Israeli court's move could dampen peace prospects with Palestinians

A move by an Israeli court on Tuesday could allow the country’s conservative Likud Party to debate Secretary of State John Kerry’s peace plan, and possibly block the prime minister from conceding on issues in the deal.

The Tel Aviv District Court accepted a petition by Likud Party member Danny Danon, which would allow the party to debate Kerry’s draft plan, according to Haaretz.

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Danon serves as deputy defense minister to Israeli Prime Minister Benjamin Netanyahu, who is chairman of the Likud Party.

The court’s ruling means Danon can convene Likud’s central committee next month to hold votes on issues Netanyahu is against. Some of the votes would likely include issues relating to territorial concessions, which is at the heart of peace negotiations Kerry is moderating.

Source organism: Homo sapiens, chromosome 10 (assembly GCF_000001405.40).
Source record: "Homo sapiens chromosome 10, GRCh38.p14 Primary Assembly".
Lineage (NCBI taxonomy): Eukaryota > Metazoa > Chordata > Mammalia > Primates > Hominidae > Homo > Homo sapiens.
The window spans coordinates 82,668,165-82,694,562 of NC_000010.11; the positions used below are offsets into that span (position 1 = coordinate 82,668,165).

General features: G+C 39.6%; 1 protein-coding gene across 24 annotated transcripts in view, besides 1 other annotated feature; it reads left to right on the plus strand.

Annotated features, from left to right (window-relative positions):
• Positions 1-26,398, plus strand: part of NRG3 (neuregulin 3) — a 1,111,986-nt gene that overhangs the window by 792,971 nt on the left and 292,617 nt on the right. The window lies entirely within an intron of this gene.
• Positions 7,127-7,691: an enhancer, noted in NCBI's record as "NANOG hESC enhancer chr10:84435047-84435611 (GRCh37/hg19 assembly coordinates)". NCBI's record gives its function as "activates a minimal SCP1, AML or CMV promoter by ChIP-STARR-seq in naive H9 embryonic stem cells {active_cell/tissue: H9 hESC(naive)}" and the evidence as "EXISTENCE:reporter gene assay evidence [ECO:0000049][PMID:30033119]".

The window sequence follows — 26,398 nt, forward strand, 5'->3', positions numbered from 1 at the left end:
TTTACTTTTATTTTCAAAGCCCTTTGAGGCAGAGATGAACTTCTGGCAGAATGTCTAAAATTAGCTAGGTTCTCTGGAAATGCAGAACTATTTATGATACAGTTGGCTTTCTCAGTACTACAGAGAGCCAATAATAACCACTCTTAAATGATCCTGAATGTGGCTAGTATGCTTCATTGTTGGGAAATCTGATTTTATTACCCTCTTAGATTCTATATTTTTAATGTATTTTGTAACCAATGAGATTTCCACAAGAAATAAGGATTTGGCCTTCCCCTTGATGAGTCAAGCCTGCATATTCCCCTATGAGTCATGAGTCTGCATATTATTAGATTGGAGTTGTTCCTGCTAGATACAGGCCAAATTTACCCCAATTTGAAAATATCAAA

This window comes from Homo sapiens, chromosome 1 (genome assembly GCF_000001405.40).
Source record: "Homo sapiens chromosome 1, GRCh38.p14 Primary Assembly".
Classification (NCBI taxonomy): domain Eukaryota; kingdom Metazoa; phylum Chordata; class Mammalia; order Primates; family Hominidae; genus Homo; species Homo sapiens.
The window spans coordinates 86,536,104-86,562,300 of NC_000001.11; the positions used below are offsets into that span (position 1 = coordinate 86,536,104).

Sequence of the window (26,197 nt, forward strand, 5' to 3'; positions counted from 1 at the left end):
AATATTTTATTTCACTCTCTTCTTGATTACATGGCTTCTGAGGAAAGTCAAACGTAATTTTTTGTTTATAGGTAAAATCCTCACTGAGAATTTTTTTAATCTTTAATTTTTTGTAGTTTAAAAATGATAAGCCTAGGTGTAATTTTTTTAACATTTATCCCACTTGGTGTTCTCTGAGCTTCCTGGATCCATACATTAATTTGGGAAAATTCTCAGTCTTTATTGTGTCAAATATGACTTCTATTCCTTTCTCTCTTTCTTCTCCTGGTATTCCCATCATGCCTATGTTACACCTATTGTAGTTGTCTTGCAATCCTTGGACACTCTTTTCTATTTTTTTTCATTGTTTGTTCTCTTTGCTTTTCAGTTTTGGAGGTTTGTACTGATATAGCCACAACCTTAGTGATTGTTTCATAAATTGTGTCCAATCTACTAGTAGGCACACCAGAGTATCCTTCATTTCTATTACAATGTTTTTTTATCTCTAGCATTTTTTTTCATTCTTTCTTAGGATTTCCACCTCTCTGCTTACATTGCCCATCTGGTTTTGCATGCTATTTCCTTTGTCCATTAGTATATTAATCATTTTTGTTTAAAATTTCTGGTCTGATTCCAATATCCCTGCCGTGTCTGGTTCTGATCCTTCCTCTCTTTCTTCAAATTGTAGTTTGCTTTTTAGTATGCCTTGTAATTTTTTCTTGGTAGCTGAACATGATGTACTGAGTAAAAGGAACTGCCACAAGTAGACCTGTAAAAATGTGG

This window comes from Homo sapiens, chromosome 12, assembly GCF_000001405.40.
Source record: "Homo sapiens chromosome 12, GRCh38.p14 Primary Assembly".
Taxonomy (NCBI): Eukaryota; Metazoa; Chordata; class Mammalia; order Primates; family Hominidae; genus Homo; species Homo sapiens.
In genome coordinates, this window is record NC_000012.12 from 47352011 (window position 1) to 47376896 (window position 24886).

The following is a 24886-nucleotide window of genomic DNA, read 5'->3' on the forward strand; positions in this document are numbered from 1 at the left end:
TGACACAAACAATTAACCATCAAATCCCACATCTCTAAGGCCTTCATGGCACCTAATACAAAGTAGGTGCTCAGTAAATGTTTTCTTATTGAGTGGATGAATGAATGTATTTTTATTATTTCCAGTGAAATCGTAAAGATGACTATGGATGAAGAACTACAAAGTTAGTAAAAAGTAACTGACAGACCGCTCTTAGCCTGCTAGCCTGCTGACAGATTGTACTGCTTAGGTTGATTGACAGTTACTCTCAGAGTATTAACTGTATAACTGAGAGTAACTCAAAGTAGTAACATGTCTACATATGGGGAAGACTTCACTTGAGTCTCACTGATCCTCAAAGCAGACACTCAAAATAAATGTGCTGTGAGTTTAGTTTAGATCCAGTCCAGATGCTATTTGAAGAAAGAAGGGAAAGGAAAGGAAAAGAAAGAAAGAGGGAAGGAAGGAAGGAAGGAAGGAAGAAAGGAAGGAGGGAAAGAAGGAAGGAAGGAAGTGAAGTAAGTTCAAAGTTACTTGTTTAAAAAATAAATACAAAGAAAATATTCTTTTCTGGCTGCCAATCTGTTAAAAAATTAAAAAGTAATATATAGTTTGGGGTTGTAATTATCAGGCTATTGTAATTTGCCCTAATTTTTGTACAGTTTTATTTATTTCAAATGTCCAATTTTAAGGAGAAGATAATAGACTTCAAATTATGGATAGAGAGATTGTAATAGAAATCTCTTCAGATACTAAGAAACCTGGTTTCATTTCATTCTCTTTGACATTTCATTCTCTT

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Danon’s petition comes after the party’s internal court ruled Likud couldn’t change its regulations or hold debates on contentious issues at its convention.

“We have proved that democracy is Likud’s way,” Danon said following the decision, Haaretz reports. “We will maintain the party’s democratic nature throughout and ensure that the largest party in the Knesset and its last bastion of democracy will stay loyal to its values.”

The State Department has not yet released the framework Kerry and negotiators from both sides have been drafting. 

On Friday, however, the Palestinian Authority told The Times of Israel it rejects parts of Kerry’s plan.

Kerry aims to strike a final peace deal by the end of April. He reinvigorated talks between both sides last July.